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Woman's Entire Scalp Reattached In Complex Surgery After It Was Torn Off By Drill

Surgeons painstakingly reattached the scalp, sewing up individual blood vessels in the process.


Maddy Chapman


Maddy Chapman

Copy Editor and Staff Writer

Maddy is a Copy Editor and Staff Writer at IFLScience, with a degree in biochemistry from the University of York.

Copy Editor and Staff Writer

Two doctors operating on a patient's head

The doctors had to stitch skin, as well as blood vessels that would have been only 1 or 2 millimeters (0.04 or 0.08 inches) in diameter. Image credit: Roman Zaiets/

A woman whose scalp was ripped off by a drill has undergone complex surgery to have it meticulously reattached. “Total scalp avulsion”, as the injury is described in a case report, is incredibly rare and the authors believe this to be one of the largest ever to have been successfully replanted, after the woman’s entire scalp, including hair and eyebrows, were torn off.

Within five hours of the accident, doctors had stitched the skin back together, reattached the upper part of her left ear – which was left dangling from a thin piece of skin – and sewn blood vessels back together using minute stitches.


The woman, in her mid-60s, had been renovating a tractor when her hair got stuck in a column drill. She called an ambulance and paramedics arrived, packing the scalp carefully and keeping it cold to reduce metabolism while the patient was taken to a trauma center. 

Once there, computed tomography (CT) scans confirmed there was no sign of intracranial bleeding or fractures, and so she was transferred to a plastic surgery operating room where the scalp was prepared for surgery: the hair was cut short and foreign bodies removed. It was then reattached in a complex surgery, which involved reconnecting three severed blood vessels – one artery and two veins – to restore blood flow. 

The surgery was as painstaking as it sounds: each blood vessel would have been just 1 or 2 millimeters (0.04 or 0.08 inches) in diameter and would have required tiny stitches, about a quarter of the thickness of a human hair, Nicola Dean, president of the Australian Society of Plastic Surgeons who was not involved in the study, told New Scientist.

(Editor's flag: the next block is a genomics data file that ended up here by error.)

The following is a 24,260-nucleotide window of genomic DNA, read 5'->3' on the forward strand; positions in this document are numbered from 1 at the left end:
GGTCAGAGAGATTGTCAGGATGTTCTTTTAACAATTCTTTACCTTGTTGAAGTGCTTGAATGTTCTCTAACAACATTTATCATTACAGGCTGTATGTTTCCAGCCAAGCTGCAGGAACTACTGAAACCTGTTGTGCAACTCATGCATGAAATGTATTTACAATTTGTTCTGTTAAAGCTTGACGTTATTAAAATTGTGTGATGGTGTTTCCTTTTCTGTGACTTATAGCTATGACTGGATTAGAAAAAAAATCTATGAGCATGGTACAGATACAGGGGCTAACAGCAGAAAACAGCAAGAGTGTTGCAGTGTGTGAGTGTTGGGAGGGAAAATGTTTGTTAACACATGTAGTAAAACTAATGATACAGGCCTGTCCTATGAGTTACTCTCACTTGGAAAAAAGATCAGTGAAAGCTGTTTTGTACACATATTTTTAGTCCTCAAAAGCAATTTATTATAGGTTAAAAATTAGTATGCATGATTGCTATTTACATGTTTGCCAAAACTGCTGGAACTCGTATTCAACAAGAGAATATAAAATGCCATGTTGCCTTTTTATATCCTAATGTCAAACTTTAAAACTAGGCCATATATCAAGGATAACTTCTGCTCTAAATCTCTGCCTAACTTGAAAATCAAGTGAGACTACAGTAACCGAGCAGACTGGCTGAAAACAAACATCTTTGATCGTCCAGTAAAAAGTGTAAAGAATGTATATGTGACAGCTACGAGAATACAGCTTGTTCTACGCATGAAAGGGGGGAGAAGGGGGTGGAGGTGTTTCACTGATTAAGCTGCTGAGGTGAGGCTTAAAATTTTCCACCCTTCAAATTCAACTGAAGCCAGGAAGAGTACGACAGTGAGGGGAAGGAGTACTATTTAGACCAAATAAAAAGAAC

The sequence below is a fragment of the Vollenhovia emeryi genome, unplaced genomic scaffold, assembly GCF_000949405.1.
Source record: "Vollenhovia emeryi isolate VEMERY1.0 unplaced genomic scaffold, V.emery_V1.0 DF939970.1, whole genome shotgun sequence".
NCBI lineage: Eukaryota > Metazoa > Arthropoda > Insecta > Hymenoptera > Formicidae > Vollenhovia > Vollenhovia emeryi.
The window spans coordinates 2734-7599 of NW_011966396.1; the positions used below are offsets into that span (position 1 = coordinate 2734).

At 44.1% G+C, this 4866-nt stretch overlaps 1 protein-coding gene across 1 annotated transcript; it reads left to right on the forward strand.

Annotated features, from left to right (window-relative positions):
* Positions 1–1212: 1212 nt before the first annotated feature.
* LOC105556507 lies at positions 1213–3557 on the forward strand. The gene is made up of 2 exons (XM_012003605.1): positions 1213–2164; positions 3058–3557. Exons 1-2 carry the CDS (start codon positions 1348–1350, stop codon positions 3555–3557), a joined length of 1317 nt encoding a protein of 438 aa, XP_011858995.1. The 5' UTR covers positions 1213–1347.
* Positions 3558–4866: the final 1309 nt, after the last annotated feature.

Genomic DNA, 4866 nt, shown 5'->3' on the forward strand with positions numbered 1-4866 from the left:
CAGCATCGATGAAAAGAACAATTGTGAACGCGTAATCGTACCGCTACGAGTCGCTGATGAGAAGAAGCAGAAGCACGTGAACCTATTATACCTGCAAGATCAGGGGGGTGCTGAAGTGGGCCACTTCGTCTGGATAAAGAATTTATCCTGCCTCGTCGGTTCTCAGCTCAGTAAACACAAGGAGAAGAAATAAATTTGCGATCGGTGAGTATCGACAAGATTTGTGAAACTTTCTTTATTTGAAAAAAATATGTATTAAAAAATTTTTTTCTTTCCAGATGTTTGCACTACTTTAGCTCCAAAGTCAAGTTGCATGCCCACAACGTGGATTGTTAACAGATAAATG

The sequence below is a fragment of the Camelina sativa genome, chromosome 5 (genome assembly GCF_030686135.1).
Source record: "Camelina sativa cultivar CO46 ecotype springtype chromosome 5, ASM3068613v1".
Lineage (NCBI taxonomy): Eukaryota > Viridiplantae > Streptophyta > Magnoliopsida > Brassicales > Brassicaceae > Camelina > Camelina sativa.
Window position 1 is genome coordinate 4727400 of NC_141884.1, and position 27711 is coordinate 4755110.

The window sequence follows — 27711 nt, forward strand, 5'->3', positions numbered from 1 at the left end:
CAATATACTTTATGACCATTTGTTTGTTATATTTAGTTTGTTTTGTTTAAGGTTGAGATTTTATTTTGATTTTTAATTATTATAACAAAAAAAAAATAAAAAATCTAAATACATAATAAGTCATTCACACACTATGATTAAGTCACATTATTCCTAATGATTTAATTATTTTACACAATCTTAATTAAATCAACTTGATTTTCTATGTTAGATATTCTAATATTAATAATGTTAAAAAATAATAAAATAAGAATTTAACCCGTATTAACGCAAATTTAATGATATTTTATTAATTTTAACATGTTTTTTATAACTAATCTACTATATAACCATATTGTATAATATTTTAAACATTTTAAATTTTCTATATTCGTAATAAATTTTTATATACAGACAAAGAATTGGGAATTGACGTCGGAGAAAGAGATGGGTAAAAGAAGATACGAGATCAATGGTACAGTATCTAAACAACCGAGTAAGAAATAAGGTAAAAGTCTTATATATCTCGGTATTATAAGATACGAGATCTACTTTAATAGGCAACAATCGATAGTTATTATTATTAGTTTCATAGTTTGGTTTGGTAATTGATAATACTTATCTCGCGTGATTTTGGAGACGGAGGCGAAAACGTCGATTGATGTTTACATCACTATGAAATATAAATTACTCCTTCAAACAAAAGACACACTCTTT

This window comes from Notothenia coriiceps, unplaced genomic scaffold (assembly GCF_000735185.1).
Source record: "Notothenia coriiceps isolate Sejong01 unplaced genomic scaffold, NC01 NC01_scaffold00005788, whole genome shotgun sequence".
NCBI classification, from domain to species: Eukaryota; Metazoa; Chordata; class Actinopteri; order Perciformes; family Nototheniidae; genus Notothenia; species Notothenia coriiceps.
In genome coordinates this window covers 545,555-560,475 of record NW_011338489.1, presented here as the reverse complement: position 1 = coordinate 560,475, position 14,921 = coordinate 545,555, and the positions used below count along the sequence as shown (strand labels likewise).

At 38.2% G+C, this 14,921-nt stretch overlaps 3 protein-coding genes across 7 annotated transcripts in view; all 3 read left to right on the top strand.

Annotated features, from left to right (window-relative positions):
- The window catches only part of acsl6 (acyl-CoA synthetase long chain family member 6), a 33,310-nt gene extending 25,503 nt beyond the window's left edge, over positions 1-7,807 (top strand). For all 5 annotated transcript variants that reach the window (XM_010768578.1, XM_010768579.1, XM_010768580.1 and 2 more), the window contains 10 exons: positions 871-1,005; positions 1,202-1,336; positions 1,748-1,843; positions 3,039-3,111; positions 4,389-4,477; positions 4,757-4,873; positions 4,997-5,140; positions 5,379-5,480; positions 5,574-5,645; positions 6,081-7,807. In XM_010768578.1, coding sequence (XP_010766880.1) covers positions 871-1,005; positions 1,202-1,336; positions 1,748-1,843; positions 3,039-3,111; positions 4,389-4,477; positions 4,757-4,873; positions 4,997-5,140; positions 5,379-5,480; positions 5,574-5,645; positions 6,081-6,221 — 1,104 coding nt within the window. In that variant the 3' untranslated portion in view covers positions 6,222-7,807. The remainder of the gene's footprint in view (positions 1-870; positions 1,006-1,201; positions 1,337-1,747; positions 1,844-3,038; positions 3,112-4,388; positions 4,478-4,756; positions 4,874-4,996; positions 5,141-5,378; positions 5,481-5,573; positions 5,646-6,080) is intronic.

Following surgery, the woman had a “very successful” recovery, according to her doctors. The reattached scalp was well vascularized (supplied with blood vessels) and there was no tissue death or infection, apart from partial necrosis of the left ear.


Six months later, her hair was growing back, with no evidence of alopecia, which is common after such traumatic scalp injuries. She also regained feeling in her scalp and was able to partially lift her eyebrows.

“She said that she was feeling progress week by week and she was very positive about the advancement,” the authors report.

They hope that their study could help other doctors faced with similar injuries. Total scalp avulsions are so rare that there is very little in the literature about them, and there is currently no official consensus on their treatment.

“We wish to share our experience because of the complexity and rarity of this type of trauma,” the authors write.


“Our aim of this article is to share our experience and thereby provide information that could help others if they are presented with a similar case.”

The case report is published in BMJ Case Reports (warning: contains graphic images).


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